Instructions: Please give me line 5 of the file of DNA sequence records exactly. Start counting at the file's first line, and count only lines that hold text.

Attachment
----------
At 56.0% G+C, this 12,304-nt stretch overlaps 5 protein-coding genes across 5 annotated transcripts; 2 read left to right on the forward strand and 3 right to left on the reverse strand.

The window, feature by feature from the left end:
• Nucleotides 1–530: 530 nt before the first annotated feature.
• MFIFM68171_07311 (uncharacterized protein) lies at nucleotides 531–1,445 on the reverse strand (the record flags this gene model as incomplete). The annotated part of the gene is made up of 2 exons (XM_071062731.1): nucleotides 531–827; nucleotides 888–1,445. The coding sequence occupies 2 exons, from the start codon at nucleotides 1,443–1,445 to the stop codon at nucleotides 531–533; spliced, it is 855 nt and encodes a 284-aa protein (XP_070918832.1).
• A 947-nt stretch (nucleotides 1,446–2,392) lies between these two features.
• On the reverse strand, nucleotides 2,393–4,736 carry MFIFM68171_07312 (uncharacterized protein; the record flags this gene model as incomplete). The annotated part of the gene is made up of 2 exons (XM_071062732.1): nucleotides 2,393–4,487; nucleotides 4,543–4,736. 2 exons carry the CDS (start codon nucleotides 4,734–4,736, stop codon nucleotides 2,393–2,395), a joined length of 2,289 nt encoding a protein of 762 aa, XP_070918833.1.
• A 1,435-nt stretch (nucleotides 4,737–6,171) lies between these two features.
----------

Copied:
• A 947-nt stretch (nucleotides 1,446–2,392) lies between these two features.